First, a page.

Skip to main content

Ritterman booking picOn May 21st, Hillsboro resident and Bethel United Pentacostal Church youth pastor Dylan Ritterman pleaded guilty to child sexual abuse of two boys.  The victims were children in the Bethel United Pentecostal Church, according to reporting by the Oregonian’s Emily E. Smith.

The victims were apparently young teenagers when the abuse began, according to statements by the prosecutor Kevin Barton.  Police were alerted to the allegations after a report to DHS by the mother of one of the victims.

The Oregonian is also reporting that the sentencing hearing and plea deal included discussion about other allegations that Ritterman also abused a developmentally-disabled teenager.

Ritterman, 28, was ultimately sentenced to nearly seven years in prison.  Ritterman was reportedly attended by his wife as he told the courtroom that:  “There are no words that can fix or express how deeply sorry I am for what I’ve done . . my only hope and prayer is that there can be healing and restoration to all parties that have been involved.”

In addition to damage caused by Ritterman, also concerning are reports about the Bethel United Pentecostal Church’s refusal to cooperate with police in this matter.

According to media reports, the lead pastor for the Church initially refused to speak with police, unless the police agreed to provide confidential information about what they had learned from their investigation.  Then, after the police explained that they could not do that, the lead pastor demanded that his insurance agent must be allowed to be present during the interview, according to media reports.

Later, the lead pastor admitted to law enforcement that he had been aware of Ritterman’s abuse of at least one victim (although it is unclear when the pastor became aware of the abuse) according to news reports.  Upon becoming aware of the abuse, the pastor told the victim that he needed to write a letter to document the abuse, but the boy’s limited English skills prevented him from complying with the pastor’s instruction.  It is unclear from media accounts whether the pastor did anything with his information.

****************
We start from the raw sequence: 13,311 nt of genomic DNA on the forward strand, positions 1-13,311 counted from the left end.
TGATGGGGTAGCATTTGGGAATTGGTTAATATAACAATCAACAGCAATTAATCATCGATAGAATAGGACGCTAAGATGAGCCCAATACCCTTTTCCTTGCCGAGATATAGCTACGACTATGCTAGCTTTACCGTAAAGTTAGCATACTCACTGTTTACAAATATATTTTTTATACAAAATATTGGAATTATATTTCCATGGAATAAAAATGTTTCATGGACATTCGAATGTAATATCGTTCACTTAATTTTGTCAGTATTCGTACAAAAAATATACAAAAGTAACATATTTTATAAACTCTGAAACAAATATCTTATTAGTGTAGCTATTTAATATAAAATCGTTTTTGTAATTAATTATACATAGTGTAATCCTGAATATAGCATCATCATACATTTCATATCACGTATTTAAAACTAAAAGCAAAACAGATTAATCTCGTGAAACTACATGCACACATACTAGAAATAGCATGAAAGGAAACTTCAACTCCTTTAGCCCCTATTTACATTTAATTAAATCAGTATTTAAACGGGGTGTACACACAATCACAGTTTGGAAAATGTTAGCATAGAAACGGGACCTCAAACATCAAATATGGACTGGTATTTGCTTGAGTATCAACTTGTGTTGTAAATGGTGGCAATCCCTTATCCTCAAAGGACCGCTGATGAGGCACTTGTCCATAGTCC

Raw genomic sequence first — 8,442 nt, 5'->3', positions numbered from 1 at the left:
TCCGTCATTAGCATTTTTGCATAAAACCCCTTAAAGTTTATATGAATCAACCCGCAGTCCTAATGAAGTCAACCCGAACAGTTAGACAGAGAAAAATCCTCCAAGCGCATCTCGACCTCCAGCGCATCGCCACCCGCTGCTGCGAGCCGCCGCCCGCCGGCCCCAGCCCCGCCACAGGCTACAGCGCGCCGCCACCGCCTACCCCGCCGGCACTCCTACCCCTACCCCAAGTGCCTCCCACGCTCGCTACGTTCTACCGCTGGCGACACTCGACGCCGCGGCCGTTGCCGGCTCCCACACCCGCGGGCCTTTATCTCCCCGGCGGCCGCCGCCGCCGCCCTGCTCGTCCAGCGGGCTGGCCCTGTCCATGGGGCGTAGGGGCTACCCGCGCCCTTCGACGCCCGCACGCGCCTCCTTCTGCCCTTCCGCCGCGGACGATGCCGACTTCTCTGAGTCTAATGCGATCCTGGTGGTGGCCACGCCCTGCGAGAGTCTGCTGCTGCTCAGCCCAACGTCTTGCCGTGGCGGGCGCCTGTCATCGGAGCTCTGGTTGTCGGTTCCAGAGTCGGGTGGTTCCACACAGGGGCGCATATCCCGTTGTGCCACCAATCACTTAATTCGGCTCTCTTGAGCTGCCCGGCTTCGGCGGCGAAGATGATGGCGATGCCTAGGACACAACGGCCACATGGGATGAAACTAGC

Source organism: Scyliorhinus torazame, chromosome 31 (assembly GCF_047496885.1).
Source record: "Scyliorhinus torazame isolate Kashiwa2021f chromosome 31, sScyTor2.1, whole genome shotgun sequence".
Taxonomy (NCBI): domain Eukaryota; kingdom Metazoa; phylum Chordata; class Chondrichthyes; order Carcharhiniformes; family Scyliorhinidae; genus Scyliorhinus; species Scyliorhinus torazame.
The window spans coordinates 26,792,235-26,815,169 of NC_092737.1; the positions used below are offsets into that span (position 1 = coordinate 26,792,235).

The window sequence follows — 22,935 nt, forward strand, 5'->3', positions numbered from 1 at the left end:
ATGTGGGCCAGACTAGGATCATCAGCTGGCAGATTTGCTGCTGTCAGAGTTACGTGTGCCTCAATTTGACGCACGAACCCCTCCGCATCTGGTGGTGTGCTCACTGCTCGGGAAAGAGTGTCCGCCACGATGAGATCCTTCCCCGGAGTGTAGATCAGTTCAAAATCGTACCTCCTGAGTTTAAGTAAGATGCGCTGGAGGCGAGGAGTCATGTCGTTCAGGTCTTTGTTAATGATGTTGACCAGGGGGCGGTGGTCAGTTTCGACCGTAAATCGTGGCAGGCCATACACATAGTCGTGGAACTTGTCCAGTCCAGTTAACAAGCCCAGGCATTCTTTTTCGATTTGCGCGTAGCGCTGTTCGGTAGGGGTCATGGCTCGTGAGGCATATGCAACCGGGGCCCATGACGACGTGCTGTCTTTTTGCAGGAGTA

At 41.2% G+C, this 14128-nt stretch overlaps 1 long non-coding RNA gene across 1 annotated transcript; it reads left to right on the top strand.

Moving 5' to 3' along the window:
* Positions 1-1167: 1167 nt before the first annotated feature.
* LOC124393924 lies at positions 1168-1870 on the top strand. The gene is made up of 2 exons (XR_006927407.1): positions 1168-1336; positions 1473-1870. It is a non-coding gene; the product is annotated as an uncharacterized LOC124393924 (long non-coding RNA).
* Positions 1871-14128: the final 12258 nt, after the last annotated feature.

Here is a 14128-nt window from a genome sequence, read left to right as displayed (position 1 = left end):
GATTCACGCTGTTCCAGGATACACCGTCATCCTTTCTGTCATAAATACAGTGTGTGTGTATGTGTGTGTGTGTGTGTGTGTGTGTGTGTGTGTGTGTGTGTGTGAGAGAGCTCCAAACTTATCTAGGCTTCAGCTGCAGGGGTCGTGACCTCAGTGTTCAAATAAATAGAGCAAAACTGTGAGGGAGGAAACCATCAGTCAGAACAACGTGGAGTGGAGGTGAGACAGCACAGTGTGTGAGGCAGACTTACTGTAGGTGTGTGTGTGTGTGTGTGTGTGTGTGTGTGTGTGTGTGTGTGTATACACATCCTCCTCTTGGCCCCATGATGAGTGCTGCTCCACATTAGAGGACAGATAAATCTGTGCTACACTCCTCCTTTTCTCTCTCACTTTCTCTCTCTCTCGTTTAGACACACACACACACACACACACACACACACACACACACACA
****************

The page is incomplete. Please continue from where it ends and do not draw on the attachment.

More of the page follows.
New articles quoted Prosecutor Kevin Barton as saying: “This was a worst-case scenario when it comes to a church and a pastor not cooperating.”

The type of refusal to cooperate described by news reports is completely unacceptable.  Clergy have a legal obligation to report suspicions of child abuse to civil authorities.  And churches have a moral obligation and responsibility to do everything in their power to protect children and the vulnerable in their care.  A church learning of suspected abuse and choosing to ignore it — and then refusing to cooperate with police — is one of the worst kinds of betrayals by an institution of trust.  It allows and permits sexual abuse to continue in secret — with victims and their families having no knowledge or opportunity to take action to protect themselves.  Churches and other community organizations simply cannot keep secrets about hidden dangers to children and the vulnerable — period.

Unfortunately, in our work advocating for survivors of child sexual abuse, we see these types of responses by churches and other organizations far too often.  It is only by victims coming forward and holding institutions accountable that we see organizations make positive changes to their standard operating procedures for responding to abuse allegations and offering more protections to those in their care.

If you or someone you love has been sexually abused in a church or other organization and would like to speak with someone confidentially, please contact us today online or call us at 1-888-407-0224. 

You are not alone.  We are here to help.






Peter Janci

Peter has represented more than one hundred victims of sexual abuse over nearly a decade. In Spring of 2010, Peter Janci served as part of the Plaintiff’s trial team in Kerry Lewis v. Boy Scouts of America — a child sexual abuse trial in Portland, Oregon that resulted in a $19.9 million verdict for the Plaintiff. Peter has tried a number of jury and bench trials, in addition to representing clients at arbitration and meditation. Peter has also helped obtain dozens of other significant settlements for other survivors of sexual abuse.